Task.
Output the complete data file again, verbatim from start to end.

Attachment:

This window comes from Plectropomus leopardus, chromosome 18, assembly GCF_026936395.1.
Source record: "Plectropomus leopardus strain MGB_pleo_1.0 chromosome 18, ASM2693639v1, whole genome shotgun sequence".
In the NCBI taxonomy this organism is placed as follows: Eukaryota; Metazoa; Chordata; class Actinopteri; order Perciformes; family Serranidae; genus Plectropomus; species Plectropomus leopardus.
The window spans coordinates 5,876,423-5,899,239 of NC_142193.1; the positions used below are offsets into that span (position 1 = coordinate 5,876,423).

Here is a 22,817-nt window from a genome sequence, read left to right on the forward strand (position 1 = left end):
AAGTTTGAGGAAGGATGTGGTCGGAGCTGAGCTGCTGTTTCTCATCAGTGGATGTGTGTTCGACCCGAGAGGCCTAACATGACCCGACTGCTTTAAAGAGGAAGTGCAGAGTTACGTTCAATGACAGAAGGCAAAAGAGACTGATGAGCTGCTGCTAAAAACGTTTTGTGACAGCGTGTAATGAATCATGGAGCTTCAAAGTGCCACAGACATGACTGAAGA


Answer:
This window comes from Plectropomus leopardus, chromosome 18, assembly GCF_026936395.1.
Source record: "Plectropomus leopardus strain MGB_pleo_1.0 chromosome 18, ASM2693639v1, whole genome shotgun sequence".
In the NCBI taxonomy this organism is placed as follows: Eukaryota; Metazoa; Chordata; class Actinopteri; order Perciformes; family Serranidae; genus Plectropomus; species Plectropomus leopardus.
The window spans coordinates 5,876,423-5,899,239 of NC_142193.1; the positions used below are offsets into that span (position 1 = coordinate 5,876,423).

Here is a 22,817-nt window from a genome sequence, read left to right on the forward strand (position 1 = left end):
AAGTTTGAGGAAGGATGTGGTCGGAGCTGAGCTGCTGTTTCTCATCAGTGGATGTGTGTTCGACCCGAGAGGCCTAACATGACCCGACTGCTTTAAAGAGGAAGTGCAGAGTTACGTTCAATGACAGAAGGCAAAAGAGACTGATGAGCTGCTGCTAAAAACGTTTTGTGACAGCGTGTAATGAATCATGGAGCTTCAAAGTGCCACAGACATGACTGAAGA